Corporations that develop clear messages and clearly communicate their stories to both the internal organizations and the external forces are the real players. The rest are either still discovering who they are, just making stories as they go along or periodically falling flat on their faces.
Who are the real winners and losers of the corporate image in 2005? Which corporation had the best identity? Which was most famous, hated or most profitable? All these responses depend on where you stand — whether as a loyal customer, the general public, employee or competitor. In a study conducted by ABC Namebank International, 5,000 major corporations around the world were surveyed and results compiled to measure the impact of their image on customers, profitability and overall market positioning. There was also a strong emphasis on their cyber-branding platforms and e-commerce presence. Most corporations passed the acid test — 54 per cent in all — with a B+ ranking. But the really big winners were very few — 3.9 per cent — and the losers stood at 42.1 per cent. The big winners had the right story with the right image; the others had the right story but a very poor image and struggled to make it work. The losers were almost without a story, with a bunch of ideas thrown together and some randomly picked-up image. They were spinning, but going nowhere.
Corporate image demands a very clear strategy, a mission, a game plan and a story. All that needs to be enunciated in a few simple sentences or a paragraph or two. What is the corporation all about, what does it do, and where it is going and why? It is true that most corporations are usually wrapped up in some big generic business concepts. It is also a very common problem these days that most find themselves in the middle of quicksands, while the markets are moving too fast in too many directions. Still, the issue of clarity and directions must be fixed. The correct messages must be built and the real stories need to be told.
There is a lot to be said for the right image to fit the right story. The most common problem is that the image has no relationship whatsoever with the corporate objectives. Still, senior teams regularly send out very confusing messages to internal layers of staff and ask them to band around the existing image and sing along without having any solid base or substance. The issues about image-building also require a deeper understanding and professional guidance. The right image to fit the right story is critical.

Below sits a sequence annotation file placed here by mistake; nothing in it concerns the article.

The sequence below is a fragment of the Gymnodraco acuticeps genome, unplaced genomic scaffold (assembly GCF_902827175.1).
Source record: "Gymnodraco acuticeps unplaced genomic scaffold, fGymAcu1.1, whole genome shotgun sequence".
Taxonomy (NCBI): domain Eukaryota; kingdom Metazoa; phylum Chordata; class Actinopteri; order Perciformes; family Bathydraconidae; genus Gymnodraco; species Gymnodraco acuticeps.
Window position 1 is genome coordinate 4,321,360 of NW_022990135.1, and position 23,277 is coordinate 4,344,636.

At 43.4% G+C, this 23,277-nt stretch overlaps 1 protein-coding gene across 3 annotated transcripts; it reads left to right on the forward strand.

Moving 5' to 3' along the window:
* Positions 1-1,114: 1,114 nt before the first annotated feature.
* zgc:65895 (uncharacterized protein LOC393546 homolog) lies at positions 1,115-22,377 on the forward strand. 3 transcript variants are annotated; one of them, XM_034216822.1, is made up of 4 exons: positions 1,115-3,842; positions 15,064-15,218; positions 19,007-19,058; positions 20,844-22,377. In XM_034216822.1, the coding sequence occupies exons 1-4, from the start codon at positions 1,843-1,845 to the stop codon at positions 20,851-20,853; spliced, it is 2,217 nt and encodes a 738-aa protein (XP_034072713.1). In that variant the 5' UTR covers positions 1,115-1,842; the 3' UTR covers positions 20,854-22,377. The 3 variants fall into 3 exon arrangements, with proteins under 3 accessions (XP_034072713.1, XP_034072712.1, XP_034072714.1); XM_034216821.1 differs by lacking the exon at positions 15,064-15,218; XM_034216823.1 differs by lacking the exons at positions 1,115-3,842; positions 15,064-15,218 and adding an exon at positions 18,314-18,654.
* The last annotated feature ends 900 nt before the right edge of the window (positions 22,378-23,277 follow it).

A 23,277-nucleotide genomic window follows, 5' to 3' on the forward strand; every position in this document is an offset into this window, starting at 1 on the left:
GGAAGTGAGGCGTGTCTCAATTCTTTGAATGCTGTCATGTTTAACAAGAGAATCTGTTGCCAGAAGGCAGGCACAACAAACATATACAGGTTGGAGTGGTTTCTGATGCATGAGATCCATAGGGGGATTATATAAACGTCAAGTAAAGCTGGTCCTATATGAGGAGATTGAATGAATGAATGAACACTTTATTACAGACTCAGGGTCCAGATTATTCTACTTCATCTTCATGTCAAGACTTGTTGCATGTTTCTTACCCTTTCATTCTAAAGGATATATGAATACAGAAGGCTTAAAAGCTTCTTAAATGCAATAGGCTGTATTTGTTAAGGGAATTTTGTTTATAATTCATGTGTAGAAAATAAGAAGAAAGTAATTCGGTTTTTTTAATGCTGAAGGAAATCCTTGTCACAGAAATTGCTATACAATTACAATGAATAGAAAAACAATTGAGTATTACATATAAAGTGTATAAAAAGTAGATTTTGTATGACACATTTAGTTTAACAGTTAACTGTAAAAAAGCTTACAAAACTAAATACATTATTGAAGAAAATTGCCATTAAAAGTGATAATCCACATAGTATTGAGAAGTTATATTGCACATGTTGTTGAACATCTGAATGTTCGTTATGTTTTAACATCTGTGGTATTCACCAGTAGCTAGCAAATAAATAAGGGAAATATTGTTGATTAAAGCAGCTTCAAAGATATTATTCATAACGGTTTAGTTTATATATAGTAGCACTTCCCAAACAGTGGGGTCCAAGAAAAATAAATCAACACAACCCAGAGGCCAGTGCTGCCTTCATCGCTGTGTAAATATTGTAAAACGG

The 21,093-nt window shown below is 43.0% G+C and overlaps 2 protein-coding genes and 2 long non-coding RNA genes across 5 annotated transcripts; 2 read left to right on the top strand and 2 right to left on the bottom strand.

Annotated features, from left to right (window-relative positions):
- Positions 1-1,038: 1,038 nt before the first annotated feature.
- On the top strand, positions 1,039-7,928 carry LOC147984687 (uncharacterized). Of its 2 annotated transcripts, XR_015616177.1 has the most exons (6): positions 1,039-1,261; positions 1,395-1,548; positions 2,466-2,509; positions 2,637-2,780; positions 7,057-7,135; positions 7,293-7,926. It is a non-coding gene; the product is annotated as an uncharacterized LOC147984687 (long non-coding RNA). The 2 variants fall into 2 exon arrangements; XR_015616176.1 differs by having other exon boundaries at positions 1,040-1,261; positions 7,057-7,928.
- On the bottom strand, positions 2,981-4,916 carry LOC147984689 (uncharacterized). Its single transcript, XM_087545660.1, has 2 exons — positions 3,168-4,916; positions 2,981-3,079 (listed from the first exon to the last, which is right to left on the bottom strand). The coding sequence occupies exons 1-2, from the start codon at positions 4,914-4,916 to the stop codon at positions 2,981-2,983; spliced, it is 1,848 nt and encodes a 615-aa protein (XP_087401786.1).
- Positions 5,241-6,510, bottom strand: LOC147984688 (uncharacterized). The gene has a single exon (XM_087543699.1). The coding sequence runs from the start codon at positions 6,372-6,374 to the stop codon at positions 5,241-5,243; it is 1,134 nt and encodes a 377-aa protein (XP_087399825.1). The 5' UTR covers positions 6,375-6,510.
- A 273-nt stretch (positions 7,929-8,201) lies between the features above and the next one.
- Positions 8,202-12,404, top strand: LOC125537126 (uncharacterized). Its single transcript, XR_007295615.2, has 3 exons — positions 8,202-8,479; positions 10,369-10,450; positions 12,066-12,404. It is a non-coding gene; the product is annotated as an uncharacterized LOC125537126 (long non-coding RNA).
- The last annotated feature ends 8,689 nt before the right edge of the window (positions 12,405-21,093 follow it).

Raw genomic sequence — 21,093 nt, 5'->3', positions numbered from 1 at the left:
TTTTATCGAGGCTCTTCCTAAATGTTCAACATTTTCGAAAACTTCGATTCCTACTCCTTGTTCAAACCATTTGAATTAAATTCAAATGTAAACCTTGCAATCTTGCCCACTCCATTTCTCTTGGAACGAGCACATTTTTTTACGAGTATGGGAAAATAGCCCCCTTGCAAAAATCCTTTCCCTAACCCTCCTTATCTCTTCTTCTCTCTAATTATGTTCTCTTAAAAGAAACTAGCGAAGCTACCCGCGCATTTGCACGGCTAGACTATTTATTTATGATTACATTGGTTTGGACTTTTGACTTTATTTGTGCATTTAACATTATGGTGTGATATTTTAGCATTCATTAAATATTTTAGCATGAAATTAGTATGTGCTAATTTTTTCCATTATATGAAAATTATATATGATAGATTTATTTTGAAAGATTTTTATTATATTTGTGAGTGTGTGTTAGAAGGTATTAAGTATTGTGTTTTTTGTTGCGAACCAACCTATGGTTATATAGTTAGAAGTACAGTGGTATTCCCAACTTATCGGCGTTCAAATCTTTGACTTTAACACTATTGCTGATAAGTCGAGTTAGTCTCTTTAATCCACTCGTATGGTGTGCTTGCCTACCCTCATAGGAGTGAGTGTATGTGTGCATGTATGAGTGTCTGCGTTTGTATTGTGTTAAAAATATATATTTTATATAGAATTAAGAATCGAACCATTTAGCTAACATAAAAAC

No matter what the corporation does, it must project a sharp personality, and that is something that requires professional and objective assessments — not just randomly picked, trendy ideas. When it comes to corporate image, corporations must also try to have images that project honesty and respectability. Therefore, they should avoid false claims or overly silly, wildly humorous image campaigns. Money and business both are serious issues. Customers and shareholders alike want to do business with the sober teams, and not the beer-commercial-happy bunch. Lastly, whatever the corporate image and brand name identity the corporation adopts, it must be secured under proper trademarking so that it can be built as something unique and not shared by thousands of others. Cyber-branding is now the backbone of any business. Only good name identities will survive on the search engines.
It’s very easy to figure all this out. A quick review of all your corporate communications material will clearly tell you what the stories being projected by your corporation are today. A quick search of your own corporate name identity in Google will tell you in seconds where your corporate brand stands in terms of its visibility.
Once you have all the data, it is also very easy to have a conference call with your senior management on this issue. You will quickly come up with a game plan to fix the problems you have. After all, it is very easy to do.
Remember… the customers are waiting.
Naseem Javed, author of Naming for Power, is a specialist in global name identities, image, cyber-branding and domain issues. Founder of ABC Namebank www.abcnamebank.com, a consultancy established in New York and Toronto, Naseem also conducts executive workshops and conferences on global image and name identities issues www.azna.com/ceo.htm. He can be reached at firstname.lastname@example.org.